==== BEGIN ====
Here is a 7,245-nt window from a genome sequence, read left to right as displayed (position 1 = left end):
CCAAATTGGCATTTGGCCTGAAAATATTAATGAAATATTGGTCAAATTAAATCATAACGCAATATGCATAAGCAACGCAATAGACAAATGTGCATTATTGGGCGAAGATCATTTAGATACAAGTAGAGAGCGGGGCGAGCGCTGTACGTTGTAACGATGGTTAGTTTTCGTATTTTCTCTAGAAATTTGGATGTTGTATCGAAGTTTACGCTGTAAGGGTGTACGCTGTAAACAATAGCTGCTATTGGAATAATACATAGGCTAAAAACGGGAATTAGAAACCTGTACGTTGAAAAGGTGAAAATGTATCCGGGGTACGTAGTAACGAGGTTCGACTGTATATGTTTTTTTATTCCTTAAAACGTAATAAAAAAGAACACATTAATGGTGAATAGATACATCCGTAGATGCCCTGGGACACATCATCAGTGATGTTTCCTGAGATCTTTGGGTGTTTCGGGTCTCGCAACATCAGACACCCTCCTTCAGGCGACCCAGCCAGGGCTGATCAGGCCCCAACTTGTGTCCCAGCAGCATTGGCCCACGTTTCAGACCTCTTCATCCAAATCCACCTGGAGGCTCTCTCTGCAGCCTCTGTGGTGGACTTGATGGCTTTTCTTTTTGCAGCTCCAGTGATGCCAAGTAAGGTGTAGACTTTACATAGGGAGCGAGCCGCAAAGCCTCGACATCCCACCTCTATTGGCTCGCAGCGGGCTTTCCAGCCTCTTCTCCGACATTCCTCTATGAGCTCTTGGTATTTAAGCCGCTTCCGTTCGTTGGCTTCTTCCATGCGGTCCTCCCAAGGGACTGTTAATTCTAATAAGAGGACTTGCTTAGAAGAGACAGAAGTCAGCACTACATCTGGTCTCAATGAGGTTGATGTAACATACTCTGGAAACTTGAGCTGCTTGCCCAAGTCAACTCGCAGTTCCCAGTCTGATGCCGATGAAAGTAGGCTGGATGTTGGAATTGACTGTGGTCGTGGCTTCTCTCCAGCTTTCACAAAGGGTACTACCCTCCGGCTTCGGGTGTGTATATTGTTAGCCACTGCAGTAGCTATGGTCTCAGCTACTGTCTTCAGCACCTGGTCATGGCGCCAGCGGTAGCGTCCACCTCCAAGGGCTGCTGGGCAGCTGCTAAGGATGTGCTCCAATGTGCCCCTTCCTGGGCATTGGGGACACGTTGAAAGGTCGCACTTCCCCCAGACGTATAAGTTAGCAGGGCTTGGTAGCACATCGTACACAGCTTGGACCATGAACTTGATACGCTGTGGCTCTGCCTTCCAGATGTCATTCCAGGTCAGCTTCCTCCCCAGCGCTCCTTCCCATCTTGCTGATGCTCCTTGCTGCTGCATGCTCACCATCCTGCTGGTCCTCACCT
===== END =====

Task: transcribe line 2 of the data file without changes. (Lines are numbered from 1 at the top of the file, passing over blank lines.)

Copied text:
CCAAATTGGCATTTGGCCTGAAAATATTAATGAAATATTGGTCAAATTAAATCATAACGCAATATGCATAAGCAACGCAATAGACAAATGTGCATTATTGGGCGAAGATCATTTAGATACAAGTAGAGAGCGGGGCGAGCGCTGTACGTTGTAACGATGGTTAGTTTTCGTATTTTCTCTAGAAATTTGGATGTTGTATCGAAGTTTACGCTGTAAGGGTGTACGCTGTAAACAATAGCTGCTATTGGAATAATACATAGGCTAAAAACGGGAATTAGAAACCTGTACGTTGAAAAGGTGAAAATGTATCCGGGGTACGTAGTAACGAGGTTCGACTGTATATGTTTTTTTATTCCTTAAAACGTAATAAAAAAGAACACATTAATGGTGAATAGATACATCCGTAGATGCCCTGGGACACATCATCAGTGATGTTTCCTGAGATCTTTGGGTGTTTCGGGTCTCGCAACATCAGACACCCTCCTTCAGGCGACCCAGCCAGGGCTGATCAGGCCCCAACTTGTGTCCCAGCAGCATTGGCCCACGTTTCAGACCTCTTCATCCAAATCCACCTGGAGGCTCTCTCTGCAGCCTCTGTGGTGGACTTGATGGCTTTTCTTTTTGCAGCTCCAGTGATGCCAAGTAAGGTGTAGACTTTACATAGGGAGCGAGCCGCAAAGCCTCGACATCCCACCTCTATTGGCTCGCAGCGGGCTTTCCAGCCTCTTCTCCGACATTCCTCTATGAGCTCTTGGTATTTAAGCCGCTTCCGTTCGTTGGCTTCTTCCATGCGGTCCTCCCAAGGGACTGTTAATTCTAATAAGAGGACTTGCTTAGAAGAGACAGAAGTCAGCACTACATCTGGTCTCAATGAGGTTGATGTAACATACTCTGGAAACTTGAGCTGCTTGCCCAAGTCAACTCGCAGTTCCCAGTCTGATGCCGATGAAAGTAGGCTGGATGTTGGAATTGACTGTGGTCGTGGCTTCTCTCCAGCTTTCACAAAGGGTACTACCCTCCGGCTTCGGGTGTGTATATTGTTAGCCACTGCAGTAGCTATGGTCTCAGCTACTGTCTTCAGCACCTGGTCATGGCGCCAGCGGTAGCGTCCACCTCCAAGGGCTGCTGGGCAGCTGCTAAGGATGTGCTCCAATGTGCCCCTTCCTGGGCATTGGGGACACGTTGAAAGGTCGCACTTCCCCCAGACGTATAAGTTAGCAGGGCTTGGTAGCACATCGTACACAGCTTGGACCATGAACTTGATACGCTGTGGCTCTGCCTTCCAGATGTCATTCCAGGTCAGCTTCCTCCCCAGCGCTCCTTCCCATCTTGCTGATGCTCCTTGCTGCTGCATGCTCACCATCCTGCTGGTCCTCACCT